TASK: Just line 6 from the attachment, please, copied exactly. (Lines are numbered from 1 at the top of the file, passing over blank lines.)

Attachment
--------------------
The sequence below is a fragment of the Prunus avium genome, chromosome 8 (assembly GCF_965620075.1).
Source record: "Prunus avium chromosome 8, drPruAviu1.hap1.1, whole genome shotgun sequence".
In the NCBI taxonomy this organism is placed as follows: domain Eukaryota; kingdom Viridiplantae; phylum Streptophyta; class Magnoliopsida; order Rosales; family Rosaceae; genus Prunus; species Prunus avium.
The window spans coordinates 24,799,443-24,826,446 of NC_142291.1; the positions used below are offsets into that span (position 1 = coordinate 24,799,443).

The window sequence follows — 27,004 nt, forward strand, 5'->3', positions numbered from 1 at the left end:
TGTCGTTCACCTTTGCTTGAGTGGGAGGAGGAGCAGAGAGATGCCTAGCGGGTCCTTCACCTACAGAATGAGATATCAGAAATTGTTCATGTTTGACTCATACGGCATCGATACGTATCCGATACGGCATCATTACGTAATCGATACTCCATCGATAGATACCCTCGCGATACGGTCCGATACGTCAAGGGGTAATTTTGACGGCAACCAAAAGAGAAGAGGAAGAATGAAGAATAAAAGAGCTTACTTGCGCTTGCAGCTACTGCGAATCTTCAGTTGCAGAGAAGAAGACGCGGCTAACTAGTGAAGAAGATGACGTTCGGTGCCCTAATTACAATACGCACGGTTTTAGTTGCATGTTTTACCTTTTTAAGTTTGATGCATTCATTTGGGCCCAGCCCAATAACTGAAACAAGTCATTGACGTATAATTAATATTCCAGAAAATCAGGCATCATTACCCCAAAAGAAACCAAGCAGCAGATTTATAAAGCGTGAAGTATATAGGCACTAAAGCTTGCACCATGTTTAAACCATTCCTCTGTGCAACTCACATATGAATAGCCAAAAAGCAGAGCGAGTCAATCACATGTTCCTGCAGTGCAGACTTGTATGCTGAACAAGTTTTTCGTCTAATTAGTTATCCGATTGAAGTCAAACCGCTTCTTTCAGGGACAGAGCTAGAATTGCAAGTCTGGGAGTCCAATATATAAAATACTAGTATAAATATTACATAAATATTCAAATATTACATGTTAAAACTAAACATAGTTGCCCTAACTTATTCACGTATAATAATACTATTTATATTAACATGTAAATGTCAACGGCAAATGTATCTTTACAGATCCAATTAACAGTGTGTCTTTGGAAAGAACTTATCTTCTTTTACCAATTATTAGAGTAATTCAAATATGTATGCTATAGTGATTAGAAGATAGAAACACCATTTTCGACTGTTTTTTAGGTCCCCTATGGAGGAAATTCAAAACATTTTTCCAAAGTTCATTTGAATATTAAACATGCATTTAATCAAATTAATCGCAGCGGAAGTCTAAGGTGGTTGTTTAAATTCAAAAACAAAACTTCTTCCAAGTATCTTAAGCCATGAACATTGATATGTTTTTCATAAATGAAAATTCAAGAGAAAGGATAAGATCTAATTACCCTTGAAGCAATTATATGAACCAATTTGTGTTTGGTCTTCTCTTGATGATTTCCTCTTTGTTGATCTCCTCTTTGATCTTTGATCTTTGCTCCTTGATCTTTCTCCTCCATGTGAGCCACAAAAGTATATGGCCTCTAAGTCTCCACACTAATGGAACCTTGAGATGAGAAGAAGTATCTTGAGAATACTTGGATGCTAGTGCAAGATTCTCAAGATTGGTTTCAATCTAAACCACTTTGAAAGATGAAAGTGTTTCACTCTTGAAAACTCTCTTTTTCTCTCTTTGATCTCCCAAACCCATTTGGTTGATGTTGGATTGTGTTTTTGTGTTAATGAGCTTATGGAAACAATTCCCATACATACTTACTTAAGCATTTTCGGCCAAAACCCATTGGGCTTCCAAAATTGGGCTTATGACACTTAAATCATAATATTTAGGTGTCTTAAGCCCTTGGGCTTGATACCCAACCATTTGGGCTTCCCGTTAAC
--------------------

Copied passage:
TGTCGTTCACCTTTGCTTGAGTGGGAGGAGGAGCAGAGAGATGCCTAGCGGGTCCTTCACCTACAGAATGAGATATCAGAAATTGTTCATGTTTGACTCATACGGCATCGATACGTATCCGATACGGCATCATTACGTAATCGATACTCCATCGATAGATACCCTCGCGATACGGTCCGATACGTCAAGGGGTAATTTTGACGGCAACCAAAAGAGAAGAGGAAGAATGAAGAATAAAAGAGCTTACTTGCGCTTGCAGCTACTGCGAATCTTCAGTTGCAGAGAAGAAGACGCGGCTAACTAGTGAAGAAGATGACGTTCGGTGCCCTAATTACAATACGCACGGTTTTAGTTGCATGTTTTACCTTTTTAAGTTTGATGCATTCATTTGGGCCCAGCCCAATAACTGAAACAAGTCATTGACGTATAATTAATATTCCAGAAAATCAGGCATCATTACCCCAAAAGAAACCAAGCAGCAGATTTATAAAGCGTGAAGTATATAGGCACTAAAGCTTGCACCATGTTTAAACCATTCCTCTGTGCAACTCACATATGAATAGCCAAAAAGCAGAGCGAGTCAATCACATGTTCCTGCAGTGCAGACTTGTATGCTGAACAAGTTTTTCGTCTAATTAGTTATCCGATTGAAGTCAAACCGCTTCTTTCAGGGACAGAGCTAGAATTGCAAGTCTGGGAGTCCAATATATAAAATACTAGTATAAATATTACATAAATATTCAAATATTACATGTTAAAACTAAACATAGTTGCCCTAACTTATTCACGTATAATAATACTATTTATATTAACATGTAAATGTCAACGGCAAATGTATCTTTACAGATCCAATTAACAGTGTGTCTTTGGAAAGAACTTATCTTCTTTTACCAATTATTAGAGTAATTCAAATATGTATGCTATAGTGATTAGAAGATAGAAACACCATTTTCGACTGTTTTTTAGGTCCCCTATGGAGGAAATTCAAAACATTTTTCCAAAGTTCATTTGAATATTAAACATGCATTTAATCAAATTAATCGCAGCGGAAGTCTAAGGTGGTTGTTTAAATTCAAAAACAAAACTTCTTCCAAGTATCTTAAGCCATGAACATTGATATGTTTTTCATAAATGAAAATTCAAGAGAAAGGATAAGATCTAATTACCCTTGAAGCAATTATATGAACCAATTTGTGTTTGGTCTTCTCTTGATGATTTCCTCTTTGTTGATCTCCTCTTTGATCTTTGATCTTTGCTCCTTGATCTTTCTCCTCCATGTGAGCCACAAAAGTATATGGCCTCTAAGTCTCCACACTAATGGAACCTTGAGATGAGAAGAAGTATCTTGAGAATACTTGGATGCTAGTGCAAGATTCTCAAGATTGGTTTCAATCTAAACCACTTTGAAAGATGAAAGTGTTTCACTCTTGAAAACTCTCTTTTTCTCTCTTTGATCTCCCAAACCCATTTGGTTGATGTTGGATTGTGTTTTTGTGTTAATGAGCTTATGGAAACAATTCCCATACATACTTACTTAAGCATTTTCGGCCAAAACCCATTGGGCTTCCAAAATTGGGCTTATGACACTTAAATCATAATATTTAGGTGTCTTAAGCCCTTGGGCTTGATACCCAACCATTTGGGCTTCCCGTTAAC